Jerry Bohlander is a retired mixed martial artist who burst on the scene in 1996, at UFC 8. In his first fight in the octagon, Jerry fought a giant named Scott Ferrozo. Known as “The Pit Bull”, Ferrozo sported a big punch and a one hundred and thirty pound weight advantage. Bohlander went out there and although he had to weather an early storm, he showed an incredible chin, a whole lot of heart and some great technique, winning his UFC debut by submission.
Exactly a year after his promotional debut, Jerry won the first UFC Lightweight tournament. That division is now known as Light Heavyweight division and had a two hundred pound weight limit. Jerry Bohlander can in fact be traced back as the original Light Heavyweight Champion in the UFC’s twenty three year history. So how did Jerry Bohlander, a wrestler from California become such an important figure in the history of MMA?
“I wrestled amateur for a number of years but never had the required focus to go far. I was working and supporting my handicapped mom and my younger sisters when I was twenty years old. I saw UFC 2 and I was instantly hooked. I knew I wanted to do it, but I had no way to train for it. About a year after I first watched UFC 2, I found out Ken Shamrock had a gym about an hour from me. This was before the internet, so it took a while to get any contact info. I found a number and called. Bob Shamrock answered and he told me that they had fighter training and self defence classes. The next week I drove down to Lodi for the self defence class. That day Ken had a little in class tourney. I won it. Ken took me to the side and asked if I wanted to fight. I said yes, but I couldn’t because I was supporting my mother and sisters. He talked to Bob and then Bob talked to me. He told me they would give me a loan to help me out. That was huge as they didn’t know me at all. The next tryout was 3 months later, I trained my ass off and passed it pretty easily. Back then most of the guys in the den fought in Pancrase. Ken felt that my skill set was better directed toward the UFC. I had my first fight in Hawaii 3 months after my tryout and then fought in the UFC three months after that. The rest is history”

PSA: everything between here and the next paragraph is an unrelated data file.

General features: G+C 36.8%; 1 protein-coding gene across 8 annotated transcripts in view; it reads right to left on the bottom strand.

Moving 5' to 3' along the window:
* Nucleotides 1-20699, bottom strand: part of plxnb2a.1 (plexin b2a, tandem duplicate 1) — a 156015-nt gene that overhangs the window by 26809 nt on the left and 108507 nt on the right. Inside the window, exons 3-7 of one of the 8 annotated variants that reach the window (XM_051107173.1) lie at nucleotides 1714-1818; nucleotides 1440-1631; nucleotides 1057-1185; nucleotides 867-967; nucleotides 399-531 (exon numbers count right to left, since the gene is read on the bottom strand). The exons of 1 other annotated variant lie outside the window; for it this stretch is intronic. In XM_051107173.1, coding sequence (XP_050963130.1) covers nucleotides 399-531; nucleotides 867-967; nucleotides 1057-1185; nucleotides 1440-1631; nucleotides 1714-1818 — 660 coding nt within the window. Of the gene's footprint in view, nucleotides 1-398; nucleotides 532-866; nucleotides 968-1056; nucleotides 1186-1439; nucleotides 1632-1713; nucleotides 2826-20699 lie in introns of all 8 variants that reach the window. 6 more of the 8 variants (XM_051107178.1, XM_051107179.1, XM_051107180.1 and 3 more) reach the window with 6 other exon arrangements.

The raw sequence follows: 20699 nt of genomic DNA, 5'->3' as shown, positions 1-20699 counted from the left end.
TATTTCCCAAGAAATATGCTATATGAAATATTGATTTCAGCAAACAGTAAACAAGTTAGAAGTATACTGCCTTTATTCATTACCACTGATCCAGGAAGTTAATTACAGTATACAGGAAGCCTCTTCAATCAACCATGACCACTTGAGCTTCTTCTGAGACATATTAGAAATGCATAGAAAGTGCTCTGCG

Jerry defeated Kevin Jackson at UFC 16. That classic battle was awarded UFC Fight Of The Year in 1998. So what are some of his favourite moments and career highlights?
“There are too many highlights. Beating Kevin Jackson; he was one of my childhood heroes. Beating Fabio Gurgel, who I wasn’t at all supposed to beat. Winning my first UFC fight against Scott Ferrozo who outweighed me by almost 150 pounds, there are so many. I got the chance to meet and train with so many great people. I got to travel to places a poor kid like me never would’ve imagined. I brought a high school buddy, Pete Williams into the fold and he made history. My whole career is my career highlight, wins and losses.
How would he like his career to be remembered?
“Just how being a poor kid with no connections and a moderate background could go out there and be successful through hard work and grit”
If he could change one thing about his career?
“I would’ve travelled more and trained with a greater variety of people. I had a few reasons for not travelling far for extended periods of time, but I’d change that”
Which fighters does Jerry enjoy watching in today’s MMA world?
Gegard Mousasi, Alistair Overeem, Robbie Lawler, The Diaz brothers, Conor McGregor and more.
So what is Jerry Bohlander up to these days?
” I’ve been in law enforcement in Northern California for the past 12 years. I had a few other jobs in between. I still train myself and coach. I have a few guys competing both amateur and pro, although I have a hard time getting in there as much as I’d like. 60-70 hour work weeks aren’t uncommon for me, but I fit in as much training and coaching as time permits.”
Jerry Bohlander will always be remembered as a tough fighter with heart and skill. He was a submission artist with a great chin and ever lasting cardio. He ended his competitive career in 2004. His professional record was 11-4 including five wins in the UFC. Jerry was ahead of his time, he came about ten years too early in the days before weight classes, gloves and regulations.
Join us next time for another episode of “Laying The Foundation”.
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